DIAGNOSIS OF MICROCEPHALY

One of Brazil’s primary problems with the diagnosis of microcephaly is the lack of consistency amongst utilized definitions for the disease. The variations in the head-circumference charts used in diagnosis as well as the non-uniform standards for the definition of microcephaly ensured that results would have serious discrepancies. Moreover, the fact that many babies with small heads are simply predisposed to having such, it becomes exceedingly difficult to accurately discern which cases are a result of outside factors like Zika.

Information pertaining to Zika’s effects on the brain are exceedingly recent discoveries. A report detailing two Zika cases portrayed Zika as equally apt to attack most or all parts of the brain in fetuses. Prenatal ultrasound results provide a variety of findings that attest to the widespread neurological damage Zika can cause.

More recent Brazilian Zika cases and studies have focused on infections in the second and third trimester, particularly monitoring changes to the frontal lobe and surrounding portions of the brain during infection. contrasting with earlier studies that suggested damage is predicated upon exposure to Zika during the first trimester. Other investigations of in vitro cases reveal a strong connection between Zika and attenuation of cortical progenitor cells — which would help account for the brain shrinkage common in microcephaly. The above findings are all potentially diagnosed by ultrasound, and pose the threat of progressing into serious neurological disorders and disabilities as well as loss of senses.

PREVENTION

At present there is neither an available Zika vaccine nor an antiviral regimen designed to fight this infection. All measures should be taken to avoid or to kill the mosquitoes that transmit the disease in order to limit the spread of the virus. Cases appearing in Florida have prompted educational campaigns cautioning travelers against traveling unprepared to regions where the infections are common. The campaigns have also had middling success increasing preventative measures like use of mosquito spray and residential alerts. Precaution is particularly important for fertile women, in order to avoid infection. As of now, women who are currently pregnant or wish to conceive should avoid travel to certain countries (listed on the CDC website). Sexual partners returning from these listed countries should either always use a condom or abstain from intercourse completely for the duration of the pregnancy. Pregnant women returning from these areas are recommended to receive RT-PCR and antibody testing regardless of whether or not they display symptoms. In the event the woman displays flu-like symptoms they are strongly advised to undergo PCR and antibody tests with a week and within 3 months of the symptoms, respectively. Should a positive Zika diagnosis be made, a late second or third trimester trans-abdominal ultrasound can be used to diagnose microcephaly at a head circumference more than two standard deviations below mean. Transvaginal approaches can also be used to discern subtler brain deviations as long as the fetus is in vertex presentation. At the 15-week mark amniocentesis is a possible method for discovery of Zika RT-PCR, which can allow more informed decision making during pregnancy.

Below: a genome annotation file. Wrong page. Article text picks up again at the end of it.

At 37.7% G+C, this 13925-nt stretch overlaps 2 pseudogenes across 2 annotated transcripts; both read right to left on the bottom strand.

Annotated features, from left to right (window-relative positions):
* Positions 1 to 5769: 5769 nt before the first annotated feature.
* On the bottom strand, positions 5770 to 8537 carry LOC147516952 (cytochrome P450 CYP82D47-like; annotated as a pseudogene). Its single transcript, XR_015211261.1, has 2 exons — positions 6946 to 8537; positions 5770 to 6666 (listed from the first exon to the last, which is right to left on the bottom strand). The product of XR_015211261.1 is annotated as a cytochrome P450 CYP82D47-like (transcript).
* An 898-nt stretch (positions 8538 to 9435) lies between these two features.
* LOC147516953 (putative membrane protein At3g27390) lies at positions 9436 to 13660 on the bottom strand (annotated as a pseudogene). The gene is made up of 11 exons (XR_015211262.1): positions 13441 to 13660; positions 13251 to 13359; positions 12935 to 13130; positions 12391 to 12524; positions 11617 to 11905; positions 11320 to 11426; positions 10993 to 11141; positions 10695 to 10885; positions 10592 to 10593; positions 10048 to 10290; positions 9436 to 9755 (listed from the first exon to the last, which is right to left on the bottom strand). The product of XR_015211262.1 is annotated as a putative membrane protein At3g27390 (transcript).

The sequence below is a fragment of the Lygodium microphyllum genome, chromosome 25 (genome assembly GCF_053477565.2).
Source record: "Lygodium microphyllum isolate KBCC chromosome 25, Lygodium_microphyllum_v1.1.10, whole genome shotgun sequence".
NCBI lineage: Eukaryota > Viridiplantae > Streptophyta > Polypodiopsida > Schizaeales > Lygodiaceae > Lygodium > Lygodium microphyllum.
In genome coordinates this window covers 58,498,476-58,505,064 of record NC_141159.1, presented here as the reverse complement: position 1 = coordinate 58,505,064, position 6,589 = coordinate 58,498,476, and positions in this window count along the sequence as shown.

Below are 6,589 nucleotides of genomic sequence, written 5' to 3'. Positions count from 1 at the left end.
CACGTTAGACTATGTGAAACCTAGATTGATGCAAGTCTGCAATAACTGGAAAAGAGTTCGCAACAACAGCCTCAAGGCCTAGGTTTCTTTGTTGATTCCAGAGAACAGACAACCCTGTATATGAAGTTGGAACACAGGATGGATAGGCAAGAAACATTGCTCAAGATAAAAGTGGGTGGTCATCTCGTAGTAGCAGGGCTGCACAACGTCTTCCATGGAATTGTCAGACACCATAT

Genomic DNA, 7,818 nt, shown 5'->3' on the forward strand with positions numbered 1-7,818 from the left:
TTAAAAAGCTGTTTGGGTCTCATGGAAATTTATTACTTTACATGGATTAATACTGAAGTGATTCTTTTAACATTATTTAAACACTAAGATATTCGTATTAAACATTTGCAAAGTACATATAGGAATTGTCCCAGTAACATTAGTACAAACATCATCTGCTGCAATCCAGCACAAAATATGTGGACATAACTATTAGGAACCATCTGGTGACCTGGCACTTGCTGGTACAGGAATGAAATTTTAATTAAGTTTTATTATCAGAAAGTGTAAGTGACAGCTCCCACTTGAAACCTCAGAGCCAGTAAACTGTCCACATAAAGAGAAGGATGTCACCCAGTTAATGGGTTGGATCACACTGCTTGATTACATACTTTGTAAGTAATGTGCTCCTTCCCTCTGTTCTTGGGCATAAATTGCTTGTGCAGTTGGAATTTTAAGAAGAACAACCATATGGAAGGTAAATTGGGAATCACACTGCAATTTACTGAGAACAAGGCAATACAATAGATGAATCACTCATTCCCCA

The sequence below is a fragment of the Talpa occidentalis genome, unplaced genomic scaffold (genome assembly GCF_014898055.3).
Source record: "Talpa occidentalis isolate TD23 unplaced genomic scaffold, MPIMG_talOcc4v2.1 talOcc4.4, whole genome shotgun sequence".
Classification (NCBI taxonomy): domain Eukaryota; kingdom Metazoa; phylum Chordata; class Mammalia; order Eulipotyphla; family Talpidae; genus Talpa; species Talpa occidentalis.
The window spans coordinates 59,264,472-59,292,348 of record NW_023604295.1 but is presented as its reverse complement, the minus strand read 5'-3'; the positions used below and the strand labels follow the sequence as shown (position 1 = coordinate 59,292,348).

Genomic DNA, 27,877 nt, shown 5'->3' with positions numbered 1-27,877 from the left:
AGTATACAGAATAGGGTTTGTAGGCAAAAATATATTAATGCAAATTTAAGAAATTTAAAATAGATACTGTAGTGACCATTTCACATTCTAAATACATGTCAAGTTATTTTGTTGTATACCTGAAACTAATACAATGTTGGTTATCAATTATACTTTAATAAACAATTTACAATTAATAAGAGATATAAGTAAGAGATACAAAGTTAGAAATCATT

A more optimistic view is that in spite of the immediate threat Zika poses to women and their young children, there is precedent for this danger passing over time: French Polynesia has seen cases of infection drop drastically in recent times.